Guest Post: Vaidehi Venkatadriagharam

I am very pleased to feature a short story sent to me by Indian blogger and writer Vaidehi.

Here is her short bio.

Vaidehi writes travel stories, short stories and haiku poems on her blog “Weary feet…Happy soul” at She is based in New Delhi, India.


I am old and frayed now. Nevertheless, I am classy, one of substance and not like the new ones on the block. And yet, here I am, abandoned and lonely.

When I was young and in good company, I had many admirers and conversations in elegant circles revolved around me. Life was good.

Over the years, I was slowly relegated to the background. At first, to the back of the shelf and then to the trunk in the attic. But nobody can deny that I was and still am the best in deductive crime fiction. The characters that unfold as you turn my pages are still alive in the minds of people. I am told that they are still making films and serials with my main characters.

All this crowding and jostling in the trunk exasperate me. Even a trash can would be better than this! Soon, I was picked up with several others of my clan and shoved into, you guessed it right, the trash can. Talk to me about a self-fulfilling prophecy!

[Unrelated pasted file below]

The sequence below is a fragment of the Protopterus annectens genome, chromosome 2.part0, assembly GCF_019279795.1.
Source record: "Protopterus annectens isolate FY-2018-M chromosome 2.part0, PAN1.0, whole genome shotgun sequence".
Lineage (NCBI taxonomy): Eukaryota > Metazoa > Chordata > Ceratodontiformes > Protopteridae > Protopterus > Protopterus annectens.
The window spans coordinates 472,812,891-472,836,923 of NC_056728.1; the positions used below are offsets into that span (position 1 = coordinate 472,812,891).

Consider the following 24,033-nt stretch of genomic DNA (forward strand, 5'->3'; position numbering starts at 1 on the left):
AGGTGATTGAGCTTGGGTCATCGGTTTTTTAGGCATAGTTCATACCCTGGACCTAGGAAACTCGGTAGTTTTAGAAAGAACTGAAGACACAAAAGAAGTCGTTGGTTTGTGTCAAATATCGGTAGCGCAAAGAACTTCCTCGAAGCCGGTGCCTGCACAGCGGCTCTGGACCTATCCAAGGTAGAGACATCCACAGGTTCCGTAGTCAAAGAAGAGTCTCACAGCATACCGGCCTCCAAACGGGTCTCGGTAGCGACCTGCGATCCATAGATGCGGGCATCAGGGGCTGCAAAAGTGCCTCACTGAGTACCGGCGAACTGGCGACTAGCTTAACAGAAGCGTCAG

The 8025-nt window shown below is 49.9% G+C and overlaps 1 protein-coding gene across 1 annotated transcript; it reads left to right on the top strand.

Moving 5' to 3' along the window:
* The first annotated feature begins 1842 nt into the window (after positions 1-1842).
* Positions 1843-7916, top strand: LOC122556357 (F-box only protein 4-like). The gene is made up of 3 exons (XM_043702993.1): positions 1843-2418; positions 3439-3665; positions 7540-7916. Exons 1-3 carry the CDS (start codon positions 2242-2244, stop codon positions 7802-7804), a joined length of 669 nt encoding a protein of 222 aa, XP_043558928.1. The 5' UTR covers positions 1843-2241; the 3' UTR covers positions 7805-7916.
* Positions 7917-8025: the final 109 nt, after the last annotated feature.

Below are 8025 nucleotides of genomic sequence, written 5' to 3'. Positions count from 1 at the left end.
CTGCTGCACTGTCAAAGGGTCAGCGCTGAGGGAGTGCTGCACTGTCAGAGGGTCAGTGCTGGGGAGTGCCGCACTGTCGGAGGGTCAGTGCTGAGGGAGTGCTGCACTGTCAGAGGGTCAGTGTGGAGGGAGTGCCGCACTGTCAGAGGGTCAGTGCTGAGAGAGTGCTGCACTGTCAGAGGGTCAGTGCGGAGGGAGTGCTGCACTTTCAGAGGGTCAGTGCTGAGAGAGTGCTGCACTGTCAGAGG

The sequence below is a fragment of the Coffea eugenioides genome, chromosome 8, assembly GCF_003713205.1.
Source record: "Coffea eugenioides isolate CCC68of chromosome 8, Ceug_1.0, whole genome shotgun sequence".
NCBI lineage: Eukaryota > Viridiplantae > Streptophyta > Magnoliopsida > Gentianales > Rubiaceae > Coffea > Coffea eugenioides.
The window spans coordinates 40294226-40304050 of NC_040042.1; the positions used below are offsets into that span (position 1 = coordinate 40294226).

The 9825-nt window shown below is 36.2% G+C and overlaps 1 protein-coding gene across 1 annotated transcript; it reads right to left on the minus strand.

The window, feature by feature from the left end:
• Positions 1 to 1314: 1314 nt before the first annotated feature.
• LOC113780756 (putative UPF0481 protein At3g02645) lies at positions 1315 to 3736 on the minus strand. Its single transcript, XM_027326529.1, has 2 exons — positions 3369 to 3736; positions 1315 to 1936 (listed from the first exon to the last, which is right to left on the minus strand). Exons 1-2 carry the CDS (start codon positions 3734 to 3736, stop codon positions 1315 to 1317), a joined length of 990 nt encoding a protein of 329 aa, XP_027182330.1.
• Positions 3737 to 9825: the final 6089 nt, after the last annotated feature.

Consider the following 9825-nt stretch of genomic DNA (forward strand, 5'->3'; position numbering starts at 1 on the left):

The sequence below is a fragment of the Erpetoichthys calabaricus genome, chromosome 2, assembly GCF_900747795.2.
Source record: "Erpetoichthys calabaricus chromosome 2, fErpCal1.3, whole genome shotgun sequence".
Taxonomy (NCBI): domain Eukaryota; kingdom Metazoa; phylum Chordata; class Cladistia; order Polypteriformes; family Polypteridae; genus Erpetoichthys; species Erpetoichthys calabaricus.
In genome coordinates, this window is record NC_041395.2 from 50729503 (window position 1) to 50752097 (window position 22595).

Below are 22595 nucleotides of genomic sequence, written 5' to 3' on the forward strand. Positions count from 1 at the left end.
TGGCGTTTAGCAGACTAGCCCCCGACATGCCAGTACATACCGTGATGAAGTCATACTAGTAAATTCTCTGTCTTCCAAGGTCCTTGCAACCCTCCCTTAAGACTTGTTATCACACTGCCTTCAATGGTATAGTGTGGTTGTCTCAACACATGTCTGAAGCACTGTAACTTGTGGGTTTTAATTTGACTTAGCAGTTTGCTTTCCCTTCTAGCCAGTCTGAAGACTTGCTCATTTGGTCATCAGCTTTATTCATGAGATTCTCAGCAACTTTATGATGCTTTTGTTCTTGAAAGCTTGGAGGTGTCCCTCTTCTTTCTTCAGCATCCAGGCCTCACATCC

Abandoned and hurt, I had no faith in humankind. After a long and painful journey, I lay in the dump and resigned myself to being shred or burnt or just left to decay.

I woke up from my stupor when a gloved hand picked me up and crammed me into a coat pocket. “Now what?” I thought. I dimly remember that I passed through several hands over the next few days, none that is worth mentioning.

So, I was pleasantly surprised when the young woman looked at me with interest and I felt the care in her touch. She cleaned my red leather cover carefully, removing the smudges and stains of years of neglect and the rough and tumble of the last few days. My title glittered again and I shone like a new coin.

What does a book want? To be handled carefully, to be read with interest and to be valued. She did all this and much more.